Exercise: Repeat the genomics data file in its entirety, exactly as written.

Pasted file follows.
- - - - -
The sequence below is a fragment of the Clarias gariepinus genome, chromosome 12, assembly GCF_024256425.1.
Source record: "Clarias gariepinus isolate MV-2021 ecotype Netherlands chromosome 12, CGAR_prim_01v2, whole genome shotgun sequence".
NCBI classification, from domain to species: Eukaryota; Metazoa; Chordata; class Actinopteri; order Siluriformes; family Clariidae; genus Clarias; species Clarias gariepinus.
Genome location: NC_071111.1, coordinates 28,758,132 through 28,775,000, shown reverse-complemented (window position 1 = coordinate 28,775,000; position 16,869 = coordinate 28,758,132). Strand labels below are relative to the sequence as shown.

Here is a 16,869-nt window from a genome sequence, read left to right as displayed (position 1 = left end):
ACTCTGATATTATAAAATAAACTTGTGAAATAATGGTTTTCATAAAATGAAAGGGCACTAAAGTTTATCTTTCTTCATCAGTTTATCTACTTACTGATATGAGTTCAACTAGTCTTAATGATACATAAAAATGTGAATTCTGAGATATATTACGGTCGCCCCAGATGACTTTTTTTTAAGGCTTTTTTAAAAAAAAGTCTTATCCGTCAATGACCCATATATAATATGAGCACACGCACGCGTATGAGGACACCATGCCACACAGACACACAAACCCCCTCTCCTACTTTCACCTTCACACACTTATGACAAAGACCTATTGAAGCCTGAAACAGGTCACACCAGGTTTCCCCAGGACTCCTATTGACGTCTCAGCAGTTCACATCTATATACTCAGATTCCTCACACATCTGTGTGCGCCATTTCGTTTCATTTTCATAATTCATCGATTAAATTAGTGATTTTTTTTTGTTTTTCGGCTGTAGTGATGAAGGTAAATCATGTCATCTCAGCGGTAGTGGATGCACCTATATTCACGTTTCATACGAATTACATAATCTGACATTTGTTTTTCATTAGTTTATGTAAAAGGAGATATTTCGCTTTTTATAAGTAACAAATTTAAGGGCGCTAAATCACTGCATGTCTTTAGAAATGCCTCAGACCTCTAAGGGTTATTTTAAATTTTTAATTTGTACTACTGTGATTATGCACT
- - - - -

The sequence below is a fragment of the Clarias gariepinus genome, chromosome 12, assembly GCF_024256425.1.
Source record: "Clarias gariepinus isolate MV-2021 ecotype Netherlands chromosome 12, CGAR_prim_01v2, whole genome shotgun sequence".
NCBI classification, from domain to species: Eukaryota; Metazoa; Chordata; class Actinopteri; order Siluriformes; family Clariidae; genus Clarias; species Clarias gariepinus.
Genome location: NC_071111.1, coordinates 28,758,132 through 28,775,000, shown reverse-complemented (window position 1 = coordinate 28,775,000; position 16,869 = coordinate 28,758,132). Strand labels below are relative to the sequence as shown.

Here is a 16,869-nt window from a genome sequence, read left to right as displayed (position 1 = left end):
ACTCTGATATTATAAAATAAACTTGTGAAATAATGGTTTTCATAAAATGAAAGGGCACTAAAGTTTATCTTTCTTCATCAGTTTATCTACTTACTGATATGAGTTCAACTAGTCTTAATGATACATAAAAATGTGAATTCTGAGATATATTACGGTCGCCCCAGATGACTTTTTTTTAAGGCTTTTTTAAAAAAAAGTCTTATCCGTCAATGACCCATATATAATATGAGCACACGCACGCGTATGAGGACACCATGCCACACAGACACACAAACCCCCTCTCCTACTTTCACCTTCACACACTTATGACAAAGACCTATTGAAGCCTGAAACAGGTCACACCAGGTTTCCCCAGGACTCCTATTGACGTCTCAGCAGTTCACATCTATATACTCAGATTCCTCACACATCTGTGTGCGCCATTTCGTTTCATTTTCATAATTCATCGATTAAATTAGTGATTTTTTTTTGTTTTTCGGCTGTAGTGATGAAGGTAAATCATGTCATCTCAGCGGTAGTGGATGCACCTATATTCACGTTTCATACGAATTACATAATCTGACATTTGTTTTTCATTAGTTTATGTAAAAGGAGATATTTCGCTTTTTATAAGTAACAAATTTAAGGGCGCTAAATCACTGCATGTCTTTAGAAATGCCTCAGACCTCTAAGGGTTATTTTAAATTTTTAATTTGTACTACTGTGATTATGCACT